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PDGFB Rearrangements in Dermatofibrosarcoma Protuberans of the Vulva

A Study of 11 Cases Including Myxoid and Fibrosarcomatous Variants

Jahanseir, Khadijeh, M.D.; Xing, Deyin, M.D., Ph.D.; Greipp, Patricia T., D.O.; Sukov, William R., M.D.; Keeney, Gary L., M.D.; Howitt, Brooke E., M.D.; Schoolmeester, J. Kenneth, M.D.

International Journal of Gynecological Pathology: November 2018 - Volume 37 - Issue 6 - p 537–546
doi: 10.1097/PGP.0000000000000472

Dermatofibrosarcoma protuberans (DFSP) is a low-grade fibroblastic sarcoma that tends to arise in young to middle age adults and involve the trunk and proximal extremities. Rare examples of vulvar DFSP have been reported, including myxoid, myoid, and fibrosarcomatous variants, but detection of the characteristic t(17;22)(q22;q13) that produces COL1A1-PDGFB gene fusion has not been evaluated in a large series of primary vulvar tumors. The clinical, morphologic, immunohistochemical, and molecular cytogenetic features of 11 cases were examined. Patient age ranged from 29 to 75 yr (mean, 46 yr; median, 43 yr). Seven tumors were purely classic DFSP, 1 was purely myxoid DFSP and the remaining 3 had varying quantities of fibrosarcomatous DFSP. All cases of classic DFSP had diffuse expression of CD34 and low-level p53 immunoreactivity. Myxoid variants had strong, but reduced expression of CD34. Fibrosarcomatous DFSP showed focal CD34 expression and increased p53 reactivity. Nine of 11 tumors (82%) had rearrangement of PDGFB by fluorescence in situ hybridization. The 2 nonrearranged tumors were a classic DFSP and a myxoid DFSP with fibrosarcomatous transformation. Follow-up was available for 9 patients (82%) and ranged from 1 to 108 mo (mean, 30 mo; median, 21 mo). Eight patients had tumors with positive margins, one of which developed local recurrence after no further therapy. No patient developed metastasis. The high frequency of PDGFB rearrangement in vulvar DFSP provides a useful exploit in diagnostically challenging cases and genetic evidence of probable clinical response to targeted therapeutics in cases of locally advanced or metastatic tumors.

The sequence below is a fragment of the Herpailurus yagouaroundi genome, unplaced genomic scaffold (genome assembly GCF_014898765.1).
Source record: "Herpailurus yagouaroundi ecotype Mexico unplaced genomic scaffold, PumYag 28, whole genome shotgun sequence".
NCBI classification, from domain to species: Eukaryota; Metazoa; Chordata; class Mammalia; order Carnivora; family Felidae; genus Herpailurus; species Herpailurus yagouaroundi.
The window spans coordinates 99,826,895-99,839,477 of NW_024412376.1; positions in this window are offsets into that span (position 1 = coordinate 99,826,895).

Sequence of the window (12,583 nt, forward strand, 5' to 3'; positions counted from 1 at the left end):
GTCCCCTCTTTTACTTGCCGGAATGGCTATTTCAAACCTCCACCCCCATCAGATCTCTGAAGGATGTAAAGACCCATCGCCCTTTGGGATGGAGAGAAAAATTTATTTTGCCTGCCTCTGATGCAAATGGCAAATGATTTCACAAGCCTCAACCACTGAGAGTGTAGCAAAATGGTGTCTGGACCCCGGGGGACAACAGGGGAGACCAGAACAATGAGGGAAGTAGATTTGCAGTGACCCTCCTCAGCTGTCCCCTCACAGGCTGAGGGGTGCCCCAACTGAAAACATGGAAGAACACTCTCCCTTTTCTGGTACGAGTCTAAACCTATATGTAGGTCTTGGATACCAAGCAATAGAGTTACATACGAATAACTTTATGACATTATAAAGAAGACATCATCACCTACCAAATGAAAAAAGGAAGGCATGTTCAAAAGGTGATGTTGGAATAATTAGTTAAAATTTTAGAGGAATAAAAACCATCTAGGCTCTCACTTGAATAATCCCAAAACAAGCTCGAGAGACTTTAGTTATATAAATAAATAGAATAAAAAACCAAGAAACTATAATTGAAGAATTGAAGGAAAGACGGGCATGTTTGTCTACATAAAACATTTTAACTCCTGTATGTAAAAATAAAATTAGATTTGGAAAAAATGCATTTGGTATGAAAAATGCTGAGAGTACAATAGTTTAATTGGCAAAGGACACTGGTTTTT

Department of Laboratory Medicine and Pathology, Mayo Clinic, Rochester, Minneapolis (K.J., P.T.G., W.R.S., G.L.K., J.K.S.)

Department of Pathology, The Johns Hopkins Hospital, Baltimore, Maryland (D.X.)

Department of Pathology, Brigham and Women’s Hospital, Boston, Massachusetts (B.E.H.)

The authors declare no conflict of interest.

Address correspondence and reprint requests to J. Kenneth Schoolmeester, MD, Department of Laboratory Medicine and Pathology, Mayo Clinic, 200 First Street, Rochester, MN 55905. E-mail:

©2018International Society of Gynecological Pathologists